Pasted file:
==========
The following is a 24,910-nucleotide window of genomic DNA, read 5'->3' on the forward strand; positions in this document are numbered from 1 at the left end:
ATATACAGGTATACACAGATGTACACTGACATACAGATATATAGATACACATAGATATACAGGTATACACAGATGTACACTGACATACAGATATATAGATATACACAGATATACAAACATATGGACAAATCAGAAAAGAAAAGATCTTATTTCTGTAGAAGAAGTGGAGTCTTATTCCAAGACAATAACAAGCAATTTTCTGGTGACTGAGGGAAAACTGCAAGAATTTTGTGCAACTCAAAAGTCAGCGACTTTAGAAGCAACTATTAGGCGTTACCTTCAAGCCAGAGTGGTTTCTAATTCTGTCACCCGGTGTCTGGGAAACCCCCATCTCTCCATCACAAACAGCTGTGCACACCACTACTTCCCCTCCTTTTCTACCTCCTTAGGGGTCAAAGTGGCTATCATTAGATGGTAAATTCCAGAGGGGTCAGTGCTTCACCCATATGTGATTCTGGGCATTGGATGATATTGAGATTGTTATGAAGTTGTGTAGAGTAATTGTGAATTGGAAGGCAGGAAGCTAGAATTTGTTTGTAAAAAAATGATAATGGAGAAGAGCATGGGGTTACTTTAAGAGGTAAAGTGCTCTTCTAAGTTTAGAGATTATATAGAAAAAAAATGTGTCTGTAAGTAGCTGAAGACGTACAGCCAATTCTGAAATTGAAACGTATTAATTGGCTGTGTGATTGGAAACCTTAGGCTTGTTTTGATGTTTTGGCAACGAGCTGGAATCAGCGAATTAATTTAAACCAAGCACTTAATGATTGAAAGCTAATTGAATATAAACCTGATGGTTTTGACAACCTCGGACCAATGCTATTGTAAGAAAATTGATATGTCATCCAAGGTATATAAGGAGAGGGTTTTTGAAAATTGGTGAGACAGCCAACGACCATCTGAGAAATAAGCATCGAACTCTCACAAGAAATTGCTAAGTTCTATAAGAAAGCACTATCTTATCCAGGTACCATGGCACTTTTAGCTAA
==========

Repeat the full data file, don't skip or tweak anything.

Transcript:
The following is a 24,910-nucleotide window of genomic DNA, read 5'->3' on the forward strand; positions in this document are numbered from 1 at the left end:
ATATACAGGTATACACAGATGTACACTGACATACAGATATATAGATACACATAGATATACAGGTATACACAGATGTACACTGACATACAGATATATAGATATACACAGATATACAAACATATGGACAAATCAGAAAAGAAAAGATCTTATTTCTGTAGAAGAAGTGGAGTCTTATTCCAAGACAATAACAAGCAATTTTCTGGTGACTGAGGGAAAACTGCAAGAATTTTGTGCAACTCAAAAGTCAGCGACTTTAGAAGCAACTATTAGGCGTTACCTTCAAGCCAGAGTGGTTTCTAATTCTGTCACCCGGTGTCTGGGAAACCCCCATCTCTCCATCACAAACAGCTGTGCACACCACTACTTCCCCTCCTTTTCTACCTCCTTAGGGGTCAAAGTGGCTATCATTAGATGGTAAATTCCAGAGGGGTCAGTGCTTCACCCATATGTGATTCTGGGCATTGGATGATATTGAGATTGTTATGAAGTTGTGTAGAGTAATTGTGAATTGGAAGGCAGGAAGCTAGAATTTGTTTGTAAAAAAATGATAATGGAGAAGAGCATGGGGTTACTTTAAGAGGTAAAGTGCTCTTCTAAGTTTAGAGATTATATAGAAAAAAAATGTGTCTGTAAGTAGCTGAAGACGTACAGCCAATTCTGAAATTGAAACGTATTAATTGGCTGTGTGATTGGAAACCTTAGGCTTGTTTTGATGTTTTGGCAACGAGCTGGAATCAGCGAATTAATTTAAACCAAGCACTTAATGATTGAAAGCTAATTGAATATAAACCTGATGGTTTTGACAACCTCGGACCAATGCTATTGTAAGAAAATTGATATGTCATCCAAGGTATATAAGGAGAGGGTTTTTGAAAATTGGTGAGACAGCCAACGACCATCTGAGAAATAAGCATCGAACTCTCACAAGAAATTGCTAAGTTCTATAAGAAAGCACTATCTTATCCAGGTACCATGGCACTTTTAGCTAA